Interestingly, Pure Cycles has opted for a 1x drivetrain on this bike—meaning you only get 8 gears, instead of the more common 16 or 24. But that means less maintenance, which is a big plus.[Purchase: $499]
Diamondback Haanjo 1 – ($600)
Diamondback’s Haanjo line consists of drop-bar gravel bikes . . . except this model, which might slide by unnoticed except for its fantastic commuting potential.
Most of the components on this bike are made for gravel riding: mechanical disc brakes, 1×9 gearing, 700c wheels, and so on. But the flat bar changes everything. It gives you a more relaxed position than the drop bars you’ll find on the more race-oriented versions of this bike.
Which means you can commute on the road, through the grass, over gravel, and just about anywhere else you can imagine. And that translates to your weekend rides, too. You might call this a flat-bar road bike. But you might call it an all-around phenomenal ride.[Purchase: $600]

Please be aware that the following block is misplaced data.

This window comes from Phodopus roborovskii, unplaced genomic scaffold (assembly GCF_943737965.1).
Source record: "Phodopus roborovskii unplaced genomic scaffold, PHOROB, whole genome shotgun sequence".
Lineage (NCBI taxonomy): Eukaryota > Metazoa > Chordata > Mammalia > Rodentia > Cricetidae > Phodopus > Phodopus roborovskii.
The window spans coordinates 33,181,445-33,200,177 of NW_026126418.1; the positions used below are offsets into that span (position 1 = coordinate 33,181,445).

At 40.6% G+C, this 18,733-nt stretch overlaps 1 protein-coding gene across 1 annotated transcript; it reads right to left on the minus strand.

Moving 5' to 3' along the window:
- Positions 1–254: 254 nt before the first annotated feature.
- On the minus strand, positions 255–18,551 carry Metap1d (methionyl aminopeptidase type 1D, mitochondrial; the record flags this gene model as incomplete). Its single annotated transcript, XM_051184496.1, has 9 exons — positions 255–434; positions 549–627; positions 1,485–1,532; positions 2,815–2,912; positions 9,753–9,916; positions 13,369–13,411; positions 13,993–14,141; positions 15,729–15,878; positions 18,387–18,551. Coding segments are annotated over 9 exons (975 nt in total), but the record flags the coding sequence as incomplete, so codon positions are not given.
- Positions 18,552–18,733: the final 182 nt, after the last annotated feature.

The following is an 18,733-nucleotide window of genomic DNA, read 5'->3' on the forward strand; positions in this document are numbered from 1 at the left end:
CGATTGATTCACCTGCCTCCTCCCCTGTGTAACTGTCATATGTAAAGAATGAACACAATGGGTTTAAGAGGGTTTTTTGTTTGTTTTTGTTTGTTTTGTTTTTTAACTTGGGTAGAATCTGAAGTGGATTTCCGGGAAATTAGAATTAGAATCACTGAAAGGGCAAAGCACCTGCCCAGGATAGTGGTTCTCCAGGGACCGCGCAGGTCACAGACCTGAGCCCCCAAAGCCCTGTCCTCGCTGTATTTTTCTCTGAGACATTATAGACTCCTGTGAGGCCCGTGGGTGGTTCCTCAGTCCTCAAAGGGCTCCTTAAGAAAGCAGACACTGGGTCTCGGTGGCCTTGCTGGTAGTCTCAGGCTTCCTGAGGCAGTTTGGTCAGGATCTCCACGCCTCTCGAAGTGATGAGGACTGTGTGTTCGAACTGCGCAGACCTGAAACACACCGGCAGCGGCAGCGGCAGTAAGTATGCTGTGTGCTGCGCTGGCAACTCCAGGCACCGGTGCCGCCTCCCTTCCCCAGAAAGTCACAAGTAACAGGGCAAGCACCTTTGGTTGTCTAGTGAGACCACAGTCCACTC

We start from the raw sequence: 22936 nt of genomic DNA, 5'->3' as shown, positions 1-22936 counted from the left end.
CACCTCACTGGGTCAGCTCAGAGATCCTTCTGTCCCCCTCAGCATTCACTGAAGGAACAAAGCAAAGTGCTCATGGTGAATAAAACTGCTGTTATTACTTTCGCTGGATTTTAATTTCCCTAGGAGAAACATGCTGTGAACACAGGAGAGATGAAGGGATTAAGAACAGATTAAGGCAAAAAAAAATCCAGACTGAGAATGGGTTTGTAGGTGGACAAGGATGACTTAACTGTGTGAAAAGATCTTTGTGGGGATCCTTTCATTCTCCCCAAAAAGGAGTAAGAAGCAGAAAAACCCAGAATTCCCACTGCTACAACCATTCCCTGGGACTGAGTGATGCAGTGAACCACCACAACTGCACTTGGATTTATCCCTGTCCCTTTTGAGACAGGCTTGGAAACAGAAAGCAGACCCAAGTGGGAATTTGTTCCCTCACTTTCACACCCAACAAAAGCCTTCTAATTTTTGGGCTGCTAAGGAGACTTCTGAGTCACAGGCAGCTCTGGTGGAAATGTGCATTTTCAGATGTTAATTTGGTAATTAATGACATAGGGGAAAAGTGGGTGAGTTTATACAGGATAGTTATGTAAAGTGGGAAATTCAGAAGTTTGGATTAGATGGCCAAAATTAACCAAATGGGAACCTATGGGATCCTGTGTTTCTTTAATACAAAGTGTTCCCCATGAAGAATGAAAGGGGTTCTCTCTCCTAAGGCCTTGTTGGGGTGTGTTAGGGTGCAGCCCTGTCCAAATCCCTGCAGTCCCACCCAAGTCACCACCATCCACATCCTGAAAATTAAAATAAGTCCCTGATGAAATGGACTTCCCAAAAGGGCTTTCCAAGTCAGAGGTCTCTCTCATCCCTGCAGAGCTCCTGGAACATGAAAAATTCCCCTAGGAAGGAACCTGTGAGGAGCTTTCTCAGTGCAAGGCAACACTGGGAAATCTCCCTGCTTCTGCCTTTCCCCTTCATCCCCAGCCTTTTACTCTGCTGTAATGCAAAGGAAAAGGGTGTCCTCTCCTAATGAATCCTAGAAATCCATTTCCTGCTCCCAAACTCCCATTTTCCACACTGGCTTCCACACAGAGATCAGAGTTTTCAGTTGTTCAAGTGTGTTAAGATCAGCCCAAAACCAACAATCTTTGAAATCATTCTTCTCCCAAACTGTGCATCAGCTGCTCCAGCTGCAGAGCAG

GHOST Square Cross 1.8 – ($699)
If you think that this looks more like a mountain bike than a hybrid, you’re not alone. It’s clear that GHOST drew from their experience in off-road bikes for this one. But with 700x35c cyclocross tires, only 50mm of fork travel, and 27 gears, this bike fits squarely in the hybrid category.
Those cyclocross tires, though, hint at the Square Cross’s biggest strength: it can handle just about anything. It’s not just made for commuting. It’s also made for cruising gravel roads and paths, and maybe even a mild trail.
It’s hard to find a hybrid closer to a mountain bike than the Square Cross. If you want to explore off the beaten path, but also want a very sensible commuting bike, this is a great way to go.[Purchase: $699]
Raleigh Redux 2 – ($680)
Few hybrids promise as much fun as the Redux. Its 27.5″ tires sit squarely in mountain bike territory, but the included slick tires stay efficient on the road. The combination handles curbs, train tracks, and all manner of debris with little effort.
Like the Pure Cycles Urban Commuter, this bike opts for a single chainring up front, meaning you don’t have to worry about shifting or maintenance. You still get 9 gears’ worth of options, though.
And let’s acknowledge this color. There’s nothing else quite like it. You’ll never lose this thing on a bike rack.[Purchase: $680]
Raleigh Cadent 3 – ($740)